If there was one overwhelming emotion at the Congress Working Committee meeting on Monday, it was a deepening sense of despair.
Party leaders who, in normal times, are not given to saying anything that might even remotely be construed as criticism, particularly in the presence of Sonia Gandhi, miraculously found their voice enough to channel their angst. Despite Sonia Gandhi‘s valiant attempts to prop up the morale of her troops by putting a positive spin on the UPA government’s record in office and a blistering attack on the BJP and unnamed “anti-Congress forces”, the prevailing mood was one of despondency.
Critically, so down-and-out was the morale of party leaders that they said they did not want to hear “textbook” analyses — but political and administrative responses to the many crises that confronted the government.
Leader after leader appealed to the government to “wake up” and check the erosion in the government’s image from the corruption charges, and feel the pain of rising prices. Some of them even made bold to demand leadership changes in the party – at both the central and the State levels.
Of course, given the dynastic reflexes of the party, it only found expression – as for instance in Ajit Jogi’s remarks - in seeking a bigger role for Rahul Gandhi in the party.
Some of the most outspoken criticism came from Ramesh Chennithala, party leader from Kerala, who candidly said that the decline in the party’s popularity owes much to the string of corruption charges against the government, and the spiralling price rise. But reflecting the kneejerk resort to populism that comes instinctively to a lot of Congressmen, he criticised the “decontrol” of fuel prices, which gave oil marketing companies too much leeway to raise prices, the political burden of which fell on the government.
Chennithala also criticised central leaders of the party, including Union Ministers, for being “inaccessible” to party units at the State level. That prompted others to call for pulling down the “Chinese wall” between the party and the government – and for the revival of the ‘Kamaraj Plan’ of the 1960s, under which Ministers were drafted for party work.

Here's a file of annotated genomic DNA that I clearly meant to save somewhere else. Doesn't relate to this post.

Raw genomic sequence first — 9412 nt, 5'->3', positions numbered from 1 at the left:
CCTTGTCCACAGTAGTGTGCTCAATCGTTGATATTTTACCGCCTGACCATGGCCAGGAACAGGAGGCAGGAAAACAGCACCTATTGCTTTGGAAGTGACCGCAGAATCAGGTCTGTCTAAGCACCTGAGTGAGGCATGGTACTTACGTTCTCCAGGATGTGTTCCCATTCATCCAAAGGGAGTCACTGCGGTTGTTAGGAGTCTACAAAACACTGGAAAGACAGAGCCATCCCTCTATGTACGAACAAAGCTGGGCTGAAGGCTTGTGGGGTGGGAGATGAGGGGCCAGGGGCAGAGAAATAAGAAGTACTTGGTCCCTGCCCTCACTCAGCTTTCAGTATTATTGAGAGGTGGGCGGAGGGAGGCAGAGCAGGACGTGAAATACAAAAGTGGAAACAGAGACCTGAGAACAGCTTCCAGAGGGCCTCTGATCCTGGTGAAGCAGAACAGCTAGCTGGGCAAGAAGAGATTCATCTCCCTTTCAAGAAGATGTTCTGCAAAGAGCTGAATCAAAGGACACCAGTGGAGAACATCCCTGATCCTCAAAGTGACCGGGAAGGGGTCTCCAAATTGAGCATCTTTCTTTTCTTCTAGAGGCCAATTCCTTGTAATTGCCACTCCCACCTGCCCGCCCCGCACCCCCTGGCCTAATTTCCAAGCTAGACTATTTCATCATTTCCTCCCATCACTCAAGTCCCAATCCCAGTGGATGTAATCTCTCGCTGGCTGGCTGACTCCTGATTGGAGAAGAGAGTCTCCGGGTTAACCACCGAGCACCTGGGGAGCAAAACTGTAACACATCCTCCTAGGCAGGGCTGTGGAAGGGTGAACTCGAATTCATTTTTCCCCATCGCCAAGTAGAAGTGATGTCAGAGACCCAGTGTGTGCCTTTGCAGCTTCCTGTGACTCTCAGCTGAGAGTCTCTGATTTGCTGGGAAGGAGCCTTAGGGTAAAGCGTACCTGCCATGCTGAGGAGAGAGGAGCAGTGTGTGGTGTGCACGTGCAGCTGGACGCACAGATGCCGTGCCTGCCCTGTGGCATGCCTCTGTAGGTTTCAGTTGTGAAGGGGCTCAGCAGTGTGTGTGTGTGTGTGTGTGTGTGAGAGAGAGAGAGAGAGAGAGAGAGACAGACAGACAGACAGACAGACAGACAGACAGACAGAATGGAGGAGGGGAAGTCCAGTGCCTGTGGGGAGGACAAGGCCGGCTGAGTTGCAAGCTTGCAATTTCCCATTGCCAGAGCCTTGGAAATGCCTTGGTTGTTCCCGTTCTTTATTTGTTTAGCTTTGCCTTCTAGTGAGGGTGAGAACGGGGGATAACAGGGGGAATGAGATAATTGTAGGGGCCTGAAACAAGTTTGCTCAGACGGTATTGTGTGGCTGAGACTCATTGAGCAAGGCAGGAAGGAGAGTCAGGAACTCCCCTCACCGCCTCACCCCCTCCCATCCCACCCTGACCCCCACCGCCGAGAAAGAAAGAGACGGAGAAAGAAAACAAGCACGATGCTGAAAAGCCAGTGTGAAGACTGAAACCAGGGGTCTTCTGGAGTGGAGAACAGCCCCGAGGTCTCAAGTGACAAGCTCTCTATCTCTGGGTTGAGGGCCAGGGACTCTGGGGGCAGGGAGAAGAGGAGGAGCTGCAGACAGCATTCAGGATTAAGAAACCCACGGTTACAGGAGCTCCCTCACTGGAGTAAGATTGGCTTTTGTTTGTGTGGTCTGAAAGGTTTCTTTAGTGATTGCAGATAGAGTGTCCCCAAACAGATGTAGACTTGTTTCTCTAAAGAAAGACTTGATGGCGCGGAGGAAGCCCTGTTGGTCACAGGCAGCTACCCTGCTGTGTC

A few others were equally candid in acknowledging the government’s failings, but blamed alliance partners who were behaving more like Opposition parties for this.
Some leaders urged the government to undertake bold reform efforts: Congress spokesperson Manish Tewari, for instance, said the government should move fast and push some “big ideas” on some key issues “even if it means a change in the political landscape”. The issues that he flagged were FDI in multi-brand retail (which had been announced and shelved earlier), banking reforms, and pension reforms. Tewari, however, faulted the government’s tattered image to the excessive exertions of the Comptroller and Auditor-General, who he claimed was acting in a “partisan” manner.
Sonia Gandhi too had some concerns of her own: they related to the very real threat of factionalism working to cleave the party. “If we spend half of the time and energy we waste on factional fights and other useless activities on working for the party, our strength will double,” she said.
“We should understand that political assessment is not done on the basis of individuals but on the basis of organisation. We are examined as a Congressman or woman. People will judge us according to the party’s image. Not understanding this is a grave mistake.”
For all the brave face that the party puts on itself, desperation is running high within it. Like tormented souls, its leaders are busy pointing fingers at everyone, including some within their own ranks. Perhaps they can already smell the faint whiff of failure. Something’s gotta give… and soon.